Monday, June 29, 2020

Limited Palettes and Constrained Writing

With no yellow and no green, this limited palette knocked me out of my color mixing habits and forced me to improvise in an alternate universe that felt alien, but still harmonious. Colors: ultramarine blue, burnt sienna, pyrrole red, and titanium white.

Writers have played with self-limiting challenges, such as E.V. Wright, who wrote the 1939 novel called "Gadsby" as a lipogram, without using the letter "e." Here's an excerpt: "Now, any author, from history's dawn, always had that most important aid to writing:—an ability to call upon any word in his dictionary in building up his story. That is, our strict laws as to word construction did not block his path. But in my story that mighty obstruction will constantly stand in my path; for many an important, common word I cannot adopt, owing to its orthography."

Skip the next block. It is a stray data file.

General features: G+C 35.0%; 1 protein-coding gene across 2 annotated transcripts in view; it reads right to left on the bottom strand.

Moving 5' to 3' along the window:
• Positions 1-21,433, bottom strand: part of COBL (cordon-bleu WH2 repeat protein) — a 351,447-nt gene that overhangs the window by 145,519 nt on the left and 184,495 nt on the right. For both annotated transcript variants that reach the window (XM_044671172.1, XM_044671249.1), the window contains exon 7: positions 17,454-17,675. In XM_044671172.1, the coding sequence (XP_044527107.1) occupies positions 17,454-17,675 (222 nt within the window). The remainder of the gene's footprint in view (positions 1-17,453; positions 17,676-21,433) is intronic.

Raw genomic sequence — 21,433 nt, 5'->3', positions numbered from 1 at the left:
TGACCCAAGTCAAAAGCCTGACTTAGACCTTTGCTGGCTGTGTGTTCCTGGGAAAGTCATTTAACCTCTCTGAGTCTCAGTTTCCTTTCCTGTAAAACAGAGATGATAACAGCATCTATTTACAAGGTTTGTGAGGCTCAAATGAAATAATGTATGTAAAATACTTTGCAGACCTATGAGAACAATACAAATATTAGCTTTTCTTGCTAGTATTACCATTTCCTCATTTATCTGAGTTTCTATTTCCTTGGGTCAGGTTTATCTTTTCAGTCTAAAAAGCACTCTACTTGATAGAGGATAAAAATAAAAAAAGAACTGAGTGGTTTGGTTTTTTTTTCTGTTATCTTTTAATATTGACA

There are other examples of constrained writing, such as sonnets, limericks, and haiku, all of which thrive within strict limitations of form and meter, or palindromes, where the sentence reads the same forward, such as "Never odd or even."
Limited palettes are discussed in my book Color and Light: A Guide for the Realist Painter.


CerverGirl said...

My dad taught me the existence of, “Able was I ere I saw Elba.” : )

Jim Douglas said...

CerverGirl, one of my favorite palindromes is "Was it a car or a cat I saw?"

nuum said...

Glenelg, (three cities has this name), is my favorite palindrome.

nuum said...

Glenelg, (three cities has this name), is my favorite palindrome.

Mark Martel said...

This makes a trio of limited palettes along with the Zorn (red, yellow, B & w) and Picasso (yellow, blue, b & w) blue period palettes.